clock menu more-arrow no yes mobile

Facebook pays its interns nearly double what the typical American makes

It pays to be in tech.

Facebook founder Mark Zuckerberg receives an honorary degree from Harvard in 2017.
Mark Zuckerberg never had a college internship but he knows how to fund one. The median wage for a Facebook intern would work out to nearly $100,000 a year.
Getty Images
Rani Molla is a senior correspondent at Vox and has been focusing her reporting on the future of work. She has covered business and technology for more than a decade — often in charts — including at Bloomberg and the Wall Street Journal.

Internships often straddle the line between professional opportunity and discounted labor. That’s not necessarily the case at some tech companies, where interns make more than many people with salaried jobs.

Facebook interns earn $8,000 a month — more than any other company’s paid interns — according to a new report by Glassdoor, a site where employees anonymously review their companies and report their salaries. For context, if interns were to work a full year, they would make $96,000, which is nearly double the median pay of $52,807 a year ($4,400 a month) for regular jobs found on the site.

Median pay at Facebook was $228,651 last year, or nearly $20,000 a month, according to the company’s Securities and Exchange Commission filings. Facebook announced this week that it will increase base pay for its thousands of contract workers in North America to $18, up from $15. Base pay in metropolitan areas will be $20 to $22.

Tech internships, like tech jobs in general, dominated the highest-paid ranks. Facebook internship pay was closely trailed by Amazon, Salesforce, Google, Microsoft, and Uber.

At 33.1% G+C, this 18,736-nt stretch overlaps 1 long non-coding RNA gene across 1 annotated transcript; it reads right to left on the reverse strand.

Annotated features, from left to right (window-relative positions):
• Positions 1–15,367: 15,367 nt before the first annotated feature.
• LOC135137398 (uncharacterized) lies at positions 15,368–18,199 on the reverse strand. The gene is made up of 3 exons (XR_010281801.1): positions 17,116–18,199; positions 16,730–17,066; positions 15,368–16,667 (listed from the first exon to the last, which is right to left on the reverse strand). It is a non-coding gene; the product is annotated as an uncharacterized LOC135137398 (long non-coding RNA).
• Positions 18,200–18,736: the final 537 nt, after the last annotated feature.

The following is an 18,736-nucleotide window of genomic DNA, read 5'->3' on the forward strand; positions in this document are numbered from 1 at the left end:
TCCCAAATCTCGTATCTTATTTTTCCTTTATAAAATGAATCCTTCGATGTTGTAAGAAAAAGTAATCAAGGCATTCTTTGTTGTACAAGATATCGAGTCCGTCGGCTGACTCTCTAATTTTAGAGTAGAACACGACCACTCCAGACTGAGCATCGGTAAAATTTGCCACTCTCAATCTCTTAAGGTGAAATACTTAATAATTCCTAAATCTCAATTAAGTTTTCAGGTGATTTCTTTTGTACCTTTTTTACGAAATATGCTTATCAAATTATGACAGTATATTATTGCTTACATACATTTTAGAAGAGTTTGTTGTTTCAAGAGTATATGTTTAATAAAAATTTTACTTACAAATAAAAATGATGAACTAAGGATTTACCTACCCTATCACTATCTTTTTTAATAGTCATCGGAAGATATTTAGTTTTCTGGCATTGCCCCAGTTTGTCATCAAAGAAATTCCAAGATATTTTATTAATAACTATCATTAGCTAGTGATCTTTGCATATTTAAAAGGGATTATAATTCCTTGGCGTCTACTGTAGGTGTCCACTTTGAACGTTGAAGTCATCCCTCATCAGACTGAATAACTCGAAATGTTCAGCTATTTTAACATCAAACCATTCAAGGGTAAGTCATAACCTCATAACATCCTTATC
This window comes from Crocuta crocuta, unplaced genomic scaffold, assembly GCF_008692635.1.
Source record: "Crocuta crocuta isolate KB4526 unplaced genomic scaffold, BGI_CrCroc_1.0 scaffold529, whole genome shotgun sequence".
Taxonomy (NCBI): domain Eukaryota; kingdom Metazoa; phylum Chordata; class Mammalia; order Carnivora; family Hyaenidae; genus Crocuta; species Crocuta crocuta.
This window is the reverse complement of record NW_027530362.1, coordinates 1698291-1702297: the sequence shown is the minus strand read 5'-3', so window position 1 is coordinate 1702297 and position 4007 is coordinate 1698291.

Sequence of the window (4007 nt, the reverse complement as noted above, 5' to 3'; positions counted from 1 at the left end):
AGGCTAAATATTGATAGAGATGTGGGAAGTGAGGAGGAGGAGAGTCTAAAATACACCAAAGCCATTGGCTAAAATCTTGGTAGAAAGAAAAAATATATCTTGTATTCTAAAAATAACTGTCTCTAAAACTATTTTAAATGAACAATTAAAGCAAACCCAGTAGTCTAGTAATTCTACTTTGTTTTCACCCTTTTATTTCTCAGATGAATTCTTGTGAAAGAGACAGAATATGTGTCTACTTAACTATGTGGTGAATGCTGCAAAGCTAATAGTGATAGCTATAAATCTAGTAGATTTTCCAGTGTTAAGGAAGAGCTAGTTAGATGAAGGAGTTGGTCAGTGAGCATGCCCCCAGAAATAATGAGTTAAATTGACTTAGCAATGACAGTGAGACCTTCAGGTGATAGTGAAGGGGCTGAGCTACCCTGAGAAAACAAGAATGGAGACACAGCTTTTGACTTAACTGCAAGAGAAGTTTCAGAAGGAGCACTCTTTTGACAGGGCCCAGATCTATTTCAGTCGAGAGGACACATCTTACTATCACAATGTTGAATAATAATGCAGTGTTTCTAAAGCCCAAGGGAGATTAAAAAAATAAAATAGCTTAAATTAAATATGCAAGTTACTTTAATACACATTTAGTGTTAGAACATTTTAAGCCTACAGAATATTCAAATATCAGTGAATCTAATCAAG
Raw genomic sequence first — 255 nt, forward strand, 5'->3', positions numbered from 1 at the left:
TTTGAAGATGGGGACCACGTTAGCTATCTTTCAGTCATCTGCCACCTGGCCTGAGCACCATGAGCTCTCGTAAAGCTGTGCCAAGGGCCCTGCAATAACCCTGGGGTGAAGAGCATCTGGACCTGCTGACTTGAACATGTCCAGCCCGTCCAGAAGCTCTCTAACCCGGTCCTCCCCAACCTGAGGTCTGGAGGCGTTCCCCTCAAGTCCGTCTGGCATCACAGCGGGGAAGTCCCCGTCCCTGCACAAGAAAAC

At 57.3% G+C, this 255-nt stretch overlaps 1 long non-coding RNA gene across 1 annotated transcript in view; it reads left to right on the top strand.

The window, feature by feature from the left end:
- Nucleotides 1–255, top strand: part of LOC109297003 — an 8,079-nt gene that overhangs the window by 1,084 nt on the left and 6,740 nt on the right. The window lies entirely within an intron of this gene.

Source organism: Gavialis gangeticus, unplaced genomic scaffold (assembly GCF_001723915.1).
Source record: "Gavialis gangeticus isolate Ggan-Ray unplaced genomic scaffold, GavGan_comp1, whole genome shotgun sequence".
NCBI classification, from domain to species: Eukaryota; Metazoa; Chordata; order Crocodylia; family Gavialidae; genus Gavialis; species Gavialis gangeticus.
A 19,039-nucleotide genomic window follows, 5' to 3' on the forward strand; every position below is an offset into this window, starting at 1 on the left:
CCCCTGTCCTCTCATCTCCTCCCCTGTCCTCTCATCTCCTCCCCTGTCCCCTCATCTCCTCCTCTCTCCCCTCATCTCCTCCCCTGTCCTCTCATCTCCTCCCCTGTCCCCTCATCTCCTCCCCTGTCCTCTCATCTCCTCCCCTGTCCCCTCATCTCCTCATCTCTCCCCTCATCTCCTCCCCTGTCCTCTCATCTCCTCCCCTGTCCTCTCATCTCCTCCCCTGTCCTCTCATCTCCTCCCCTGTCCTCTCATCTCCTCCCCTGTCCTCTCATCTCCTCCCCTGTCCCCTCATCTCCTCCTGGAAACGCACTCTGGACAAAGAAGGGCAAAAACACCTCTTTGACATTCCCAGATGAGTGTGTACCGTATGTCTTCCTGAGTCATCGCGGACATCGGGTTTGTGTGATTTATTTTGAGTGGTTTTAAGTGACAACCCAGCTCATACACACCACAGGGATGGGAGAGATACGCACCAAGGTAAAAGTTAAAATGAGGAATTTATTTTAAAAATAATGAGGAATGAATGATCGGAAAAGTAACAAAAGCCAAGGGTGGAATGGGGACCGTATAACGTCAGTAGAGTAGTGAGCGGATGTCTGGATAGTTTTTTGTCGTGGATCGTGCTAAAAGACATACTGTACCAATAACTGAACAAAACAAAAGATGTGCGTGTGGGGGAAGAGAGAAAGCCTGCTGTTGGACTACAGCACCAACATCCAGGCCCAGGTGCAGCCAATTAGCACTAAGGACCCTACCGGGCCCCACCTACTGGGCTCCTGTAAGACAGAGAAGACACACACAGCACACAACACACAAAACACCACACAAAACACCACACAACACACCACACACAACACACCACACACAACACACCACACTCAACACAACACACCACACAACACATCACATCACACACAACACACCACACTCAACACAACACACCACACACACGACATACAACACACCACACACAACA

Facebook’s and other tech companies’ intern wages highlight how desperate Silicon Valley employers are for skilled talent. A number of studies show that there are not enough trained Americans to fill the demand for high-skilled tech labor, so companies are willing to pay a premium for talent. Related: Data scientists and software engineers are the highest-paying entry-level jobs, according to Glassdoor. And as the government cracks down on visas for high-skilled workers from other countries, courting and developing young US talent is becoming more important than ever.

Facebook advertises that “most interns ship code or contribute to real-world projects in their first week,” so presumably they’d be potential job candidates when their internships are completed.

While Facebook intern wages stayed the same since the last time Glassdoor did this study in 2017, wages for other top internships have jumped to near-Facebook levels. Meanwhile, wages for Americans overall have been stagnating for years.

Of course, Facebook has had to deal with ongoing PR crises for the past few years — including threatening American democracy — which can’t be good for attracting starry-eyed young people. Its high wages, however, could help ease interns’ apprehensions.

Current open intern positions at Facebook include ones in research, data science, and software engineering, in case you happen to be a college student who knows Python. Facebook says it hosts “thousands” of interns every summer for 12-week programs geared toward college students who’ve completed their sophomore or junior years. Facebook wouldn’t comment on how competitive the internship spots are.

As for other internships, they’re not usually as lucrative as those at top tech companies. The median pay for all internships listed on Glassdoor was about $3,000 a month, in the period from March 2018 to March 2019. Glassdoor did not include unpaid internships in its study.

The Fair Labor Standards Act requires companies to pay interns if the work they are performing is akin to what an employee would do without having educational components. The FLSA suggests a seven-part test, which you can find here, to figure out whether the intern is the “primary beneficiary” of the relationship and can forgo pay.


Recode and Vox have joined forces to uncover and explain how our digital world is changing — and changing us. Subscribe to Recode podcasts to hear Kara Swisher and Peter Kafka lead the tough conversations the technology industry needs today.